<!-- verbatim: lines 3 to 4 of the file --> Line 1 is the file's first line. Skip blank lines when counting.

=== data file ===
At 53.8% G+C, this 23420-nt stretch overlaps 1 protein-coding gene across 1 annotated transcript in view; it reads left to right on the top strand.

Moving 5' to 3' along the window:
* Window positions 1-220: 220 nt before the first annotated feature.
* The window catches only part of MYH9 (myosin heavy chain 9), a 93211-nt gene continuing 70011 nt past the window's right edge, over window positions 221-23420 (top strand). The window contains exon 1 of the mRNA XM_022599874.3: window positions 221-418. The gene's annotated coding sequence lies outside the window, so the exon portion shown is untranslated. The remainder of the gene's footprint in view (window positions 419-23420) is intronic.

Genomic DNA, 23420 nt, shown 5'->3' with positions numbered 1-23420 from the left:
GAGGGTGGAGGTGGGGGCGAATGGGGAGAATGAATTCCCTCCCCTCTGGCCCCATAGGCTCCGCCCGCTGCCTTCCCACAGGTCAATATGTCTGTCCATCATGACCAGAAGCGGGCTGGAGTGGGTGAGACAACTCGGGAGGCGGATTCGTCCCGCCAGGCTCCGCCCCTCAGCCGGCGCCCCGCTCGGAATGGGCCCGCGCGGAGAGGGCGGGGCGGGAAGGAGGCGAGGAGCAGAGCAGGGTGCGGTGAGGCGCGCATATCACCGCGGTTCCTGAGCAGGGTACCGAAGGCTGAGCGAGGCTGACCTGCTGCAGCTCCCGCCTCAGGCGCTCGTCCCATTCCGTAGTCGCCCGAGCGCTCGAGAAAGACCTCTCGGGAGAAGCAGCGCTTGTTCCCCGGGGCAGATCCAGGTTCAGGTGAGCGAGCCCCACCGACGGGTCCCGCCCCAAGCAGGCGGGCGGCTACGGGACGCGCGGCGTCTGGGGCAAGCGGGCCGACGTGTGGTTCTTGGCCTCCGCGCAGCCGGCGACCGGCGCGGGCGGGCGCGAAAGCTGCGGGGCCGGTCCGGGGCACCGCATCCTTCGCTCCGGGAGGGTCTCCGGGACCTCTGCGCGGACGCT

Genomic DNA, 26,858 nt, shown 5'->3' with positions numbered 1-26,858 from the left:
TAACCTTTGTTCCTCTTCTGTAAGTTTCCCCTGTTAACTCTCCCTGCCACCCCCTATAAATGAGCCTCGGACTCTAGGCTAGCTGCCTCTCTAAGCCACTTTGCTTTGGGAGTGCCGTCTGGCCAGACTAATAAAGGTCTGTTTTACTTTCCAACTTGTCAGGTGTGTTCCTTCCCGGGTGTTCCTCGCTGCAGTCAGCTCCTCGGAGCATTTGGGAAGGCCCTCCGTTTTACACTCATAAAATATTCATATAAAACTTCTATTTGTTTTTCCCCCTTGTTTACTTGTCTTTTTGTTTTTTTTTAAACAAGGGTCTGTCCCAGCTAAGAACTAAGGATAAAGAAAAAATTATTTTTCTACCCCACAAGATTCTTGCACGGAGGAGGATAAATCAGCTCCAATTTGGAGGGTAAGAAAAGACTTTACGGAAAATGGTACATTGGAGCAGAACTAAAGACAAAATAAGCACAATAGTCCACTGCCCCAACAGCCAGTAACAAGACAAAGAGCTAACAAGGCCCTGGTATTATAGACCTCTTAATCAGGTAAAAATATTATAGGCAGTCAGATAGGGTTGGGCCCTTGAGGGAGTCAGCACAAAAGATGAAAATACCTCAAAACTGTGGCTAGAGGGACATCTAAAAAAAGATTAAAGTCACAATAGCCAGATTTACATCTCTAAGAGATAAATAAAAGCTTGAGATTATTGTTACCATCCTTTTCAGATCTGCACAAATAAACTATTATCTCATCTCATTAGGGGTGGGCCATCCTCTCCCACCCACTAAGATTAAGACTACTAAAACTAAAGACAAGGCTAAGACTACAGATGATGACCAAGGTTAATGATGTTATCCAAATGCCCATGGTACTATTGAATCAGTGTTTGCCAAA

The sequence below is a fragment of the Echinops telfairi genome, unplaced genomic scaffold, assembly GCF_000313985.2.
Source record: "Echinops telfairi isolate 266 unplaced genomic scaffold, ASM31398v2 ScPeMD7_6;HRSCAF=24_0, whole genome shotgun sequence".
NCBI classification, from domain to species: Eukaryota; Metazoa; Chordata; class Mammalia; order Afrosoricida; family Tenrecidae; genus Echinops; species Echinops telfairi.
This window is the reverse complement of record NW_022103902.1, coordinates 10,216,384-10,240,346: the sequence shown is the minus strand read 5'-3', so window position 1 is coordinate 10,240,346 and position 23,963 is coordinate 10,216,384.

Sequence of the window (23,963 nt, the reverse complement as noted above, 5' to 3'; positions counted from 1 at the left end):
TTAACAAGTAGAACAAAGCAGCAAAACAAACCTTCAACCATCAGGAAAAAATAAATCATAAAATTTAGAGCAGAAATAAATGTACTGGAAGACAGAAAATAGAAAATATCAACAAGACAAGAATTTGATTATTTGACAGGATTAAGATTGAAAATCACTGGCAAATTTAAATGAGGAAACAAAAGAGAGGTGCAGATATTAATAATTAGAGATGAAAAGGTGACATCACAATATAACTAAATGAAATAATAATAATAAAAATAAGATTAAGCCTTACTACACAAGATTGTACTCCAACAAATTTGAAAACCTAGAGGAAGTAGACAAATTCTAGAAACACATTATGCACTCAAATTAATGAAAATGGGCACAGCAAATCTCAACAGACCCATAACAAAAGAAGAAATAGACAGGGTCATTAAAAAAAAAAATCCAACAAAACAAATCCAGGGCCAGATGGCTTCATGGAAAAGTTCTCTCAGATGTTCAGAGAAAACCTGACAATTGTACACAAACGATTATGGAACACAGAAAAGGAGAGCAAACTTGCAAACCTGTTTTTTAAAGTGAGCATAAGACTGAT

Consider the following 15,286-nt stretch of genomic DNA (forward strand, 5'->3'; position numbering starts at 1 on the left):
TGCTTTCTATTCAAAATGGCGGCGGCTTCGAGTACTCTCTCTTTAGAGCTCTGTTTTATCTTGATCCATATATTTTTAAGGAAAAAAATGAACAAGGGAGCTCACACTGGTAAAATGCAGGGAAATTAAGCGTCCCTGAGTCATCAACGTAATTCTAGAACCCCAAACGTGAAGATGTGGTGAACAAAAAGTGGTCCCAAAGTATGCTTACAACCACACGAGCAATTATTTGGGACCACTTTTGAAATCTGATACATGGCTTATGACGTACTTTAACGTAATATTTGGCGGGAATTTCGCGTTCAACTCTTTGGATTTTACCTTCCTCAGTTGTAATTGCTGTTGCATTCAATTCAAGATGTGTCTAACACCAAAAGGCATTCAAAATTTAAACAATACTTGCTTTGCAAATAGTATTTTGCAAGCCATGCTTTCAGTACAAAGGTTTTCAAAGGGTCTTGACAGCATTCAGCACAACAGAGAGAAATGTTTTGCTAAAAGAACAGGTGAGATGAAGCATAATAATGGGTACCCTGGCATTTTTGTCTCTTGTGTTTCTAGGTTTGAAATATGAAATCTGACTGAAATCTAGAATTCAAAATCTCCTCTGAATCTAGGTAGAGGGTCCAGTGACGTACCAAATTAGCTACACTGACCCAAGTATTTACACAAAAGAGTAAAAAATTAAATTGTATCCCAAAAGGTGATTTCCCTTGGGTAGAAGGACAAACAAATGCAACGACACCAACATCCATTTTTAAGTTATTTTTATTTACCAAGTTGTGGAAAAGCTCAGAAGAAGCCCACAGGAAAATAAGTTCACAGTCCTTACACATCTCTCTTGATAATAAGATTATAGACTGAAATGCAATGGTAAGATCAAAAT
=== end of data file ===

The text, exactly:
* Window positions 1-220: 220 nt before the first annotated feature.
* The window catches only part of MYH9 (myosin heavy chain 9), a 93211-nt gene continuing 70011 nt past the window's right edge, over window positions 221-23420 (top strand). The window contains exon 1 of the mRNA XM_022599874.3: window positions 221-418. The gene's annotated coding sequence lies outside the window, so the exon portion shown is untranslated. The remainder of the gene's footprint in view (window positions 419-23420) is intronic.